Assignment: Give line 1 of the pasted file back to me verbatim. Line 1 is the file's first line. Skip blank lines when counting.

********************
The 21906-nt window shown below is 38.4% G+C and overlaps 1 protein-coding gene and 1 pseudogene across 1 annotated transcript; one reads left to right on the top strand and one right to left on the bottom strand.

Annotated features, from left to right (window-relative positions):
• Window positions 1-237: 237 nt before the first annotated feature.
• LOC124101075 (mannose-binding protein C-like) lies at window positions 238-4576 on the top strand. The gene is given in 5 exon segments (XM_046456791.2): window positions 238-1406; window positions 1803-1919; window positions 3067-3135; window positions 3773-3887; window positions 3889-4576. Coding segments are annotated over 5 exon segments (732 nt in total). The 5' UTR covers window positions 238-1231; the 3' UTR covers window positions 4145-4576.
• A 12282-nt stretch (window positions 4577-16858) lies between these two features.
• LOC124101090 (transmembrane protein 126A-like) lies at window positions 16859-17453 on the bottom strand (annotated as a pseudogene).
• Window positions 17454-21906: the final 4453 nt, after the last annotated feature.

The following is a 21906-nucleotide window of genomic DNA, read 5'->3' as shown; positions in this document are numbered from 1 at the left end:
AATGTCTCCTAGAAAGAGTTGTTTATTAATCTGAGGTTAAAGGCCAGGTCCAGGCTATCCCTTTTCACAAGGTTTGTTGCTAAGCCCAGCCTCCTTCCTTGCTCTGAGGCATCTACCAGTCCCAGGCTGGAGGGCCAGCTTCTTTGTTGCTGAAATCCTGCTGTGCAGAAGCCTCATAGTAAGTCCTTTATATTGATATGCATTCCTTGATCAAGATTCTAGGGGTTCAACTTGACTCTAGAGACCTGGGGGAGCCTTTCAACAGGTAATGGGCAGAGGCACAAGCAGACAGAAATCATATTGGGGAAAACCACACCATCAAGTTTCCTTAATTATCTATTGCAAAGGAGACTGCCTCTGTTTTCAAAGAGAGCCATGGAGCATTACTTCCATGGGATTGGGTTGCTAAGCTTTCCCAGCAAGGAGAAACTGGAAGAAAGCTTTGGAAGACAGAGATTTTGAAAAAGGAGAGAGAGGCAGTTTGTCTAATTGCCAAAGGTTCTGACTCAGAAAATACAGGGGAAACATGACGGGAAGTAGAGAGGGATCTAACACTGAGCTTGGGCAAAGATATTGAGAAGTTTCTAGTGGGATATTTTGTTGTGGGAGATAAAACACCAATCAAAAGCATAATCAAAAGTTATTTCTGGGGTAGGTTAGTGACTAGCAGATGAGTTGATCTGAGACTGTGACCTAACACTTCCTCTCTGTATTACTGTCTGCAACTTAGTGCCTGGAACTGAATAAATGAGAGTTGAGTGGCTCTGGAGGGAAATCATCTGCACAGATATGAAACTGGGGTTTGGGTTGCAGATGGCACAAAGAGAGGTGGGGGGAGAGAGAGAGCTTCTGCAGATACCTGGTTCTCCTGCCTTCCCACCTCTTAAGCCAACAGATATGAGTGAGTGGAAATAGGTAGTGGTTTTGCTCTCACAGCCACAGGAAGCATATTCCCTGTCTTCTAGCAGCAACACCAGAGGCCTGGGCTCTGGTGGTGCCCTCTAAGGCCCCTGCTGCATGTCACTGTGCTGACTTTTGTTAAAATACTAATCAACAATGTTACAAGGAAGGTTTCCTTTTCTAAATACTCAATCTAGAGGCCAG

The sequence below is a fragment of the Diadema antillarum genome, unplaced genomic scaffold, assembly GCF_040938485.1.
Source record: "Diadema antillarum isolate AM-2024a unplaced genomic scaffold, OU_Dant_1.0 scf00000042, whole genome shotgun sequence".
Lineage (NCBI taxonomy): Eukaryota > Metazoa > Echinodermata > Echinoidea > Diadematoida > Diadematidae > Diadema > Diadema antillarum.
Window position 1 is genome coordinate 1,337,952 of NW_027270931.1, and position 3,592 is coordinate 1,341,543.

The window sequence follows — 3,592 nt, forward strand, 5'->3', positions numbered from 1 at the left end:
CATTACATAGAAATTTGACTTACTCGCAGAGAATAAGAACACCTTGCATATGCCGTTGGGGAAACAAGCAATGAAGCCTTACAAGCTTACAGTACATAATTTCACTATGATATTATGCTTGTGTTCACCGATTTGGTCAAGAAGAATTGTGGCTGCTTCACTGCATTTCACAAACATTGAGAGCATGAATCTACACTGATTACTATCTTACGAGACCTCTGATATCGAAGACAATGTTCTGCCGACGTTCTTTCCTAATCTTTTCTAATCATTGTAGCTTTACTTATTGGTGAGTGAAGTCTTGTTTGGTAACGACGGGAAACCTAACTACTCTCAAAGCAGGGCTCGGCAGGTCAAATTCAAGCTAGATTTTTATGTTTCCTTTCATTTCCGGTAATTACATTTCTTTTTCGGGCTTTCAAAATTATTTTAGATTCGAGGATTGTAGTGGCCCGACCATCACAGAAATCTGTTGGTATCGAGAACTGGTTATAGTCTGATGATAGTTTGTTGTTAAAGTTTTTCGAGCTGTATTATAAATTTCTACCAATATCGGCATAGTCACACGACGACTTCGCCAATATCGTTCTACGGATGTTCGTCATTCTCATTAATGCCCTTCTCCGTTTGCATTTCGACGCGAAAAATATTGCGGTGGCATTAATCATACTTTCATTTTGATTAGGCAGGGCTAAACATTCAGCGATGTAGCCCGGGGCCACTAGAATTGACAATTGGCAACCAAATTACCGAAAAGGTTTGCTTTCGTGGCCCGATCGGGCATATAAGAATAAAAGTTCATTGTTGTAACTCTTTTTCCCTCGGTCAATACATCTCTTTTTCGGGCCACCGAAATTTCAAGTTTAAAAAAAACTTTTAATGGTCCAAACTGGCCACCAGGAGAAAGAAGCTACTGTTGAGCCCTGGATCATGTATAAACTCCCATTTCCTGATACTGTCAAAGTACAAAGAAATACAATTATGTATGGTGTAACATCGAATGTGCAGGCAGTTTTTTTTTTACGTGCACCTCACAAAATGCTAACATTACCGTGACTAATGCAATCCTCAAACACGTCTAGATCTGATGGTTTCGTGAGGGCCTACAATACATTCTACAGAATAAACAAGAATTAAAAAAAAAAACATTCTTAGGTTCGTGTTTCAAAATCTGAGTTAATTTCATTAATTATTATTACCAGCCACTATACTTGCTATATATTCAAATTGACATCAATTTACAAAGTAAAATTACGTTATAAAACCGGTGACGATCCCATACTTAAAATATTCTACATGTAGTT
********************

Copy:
The 21906-nt window shown below is 38.4% G+C and overlaps 1 protein-coding gene and 1 pseudogene across 1 annotated transcript; one reads left to right on the top strand and one right to left on the bottom strand.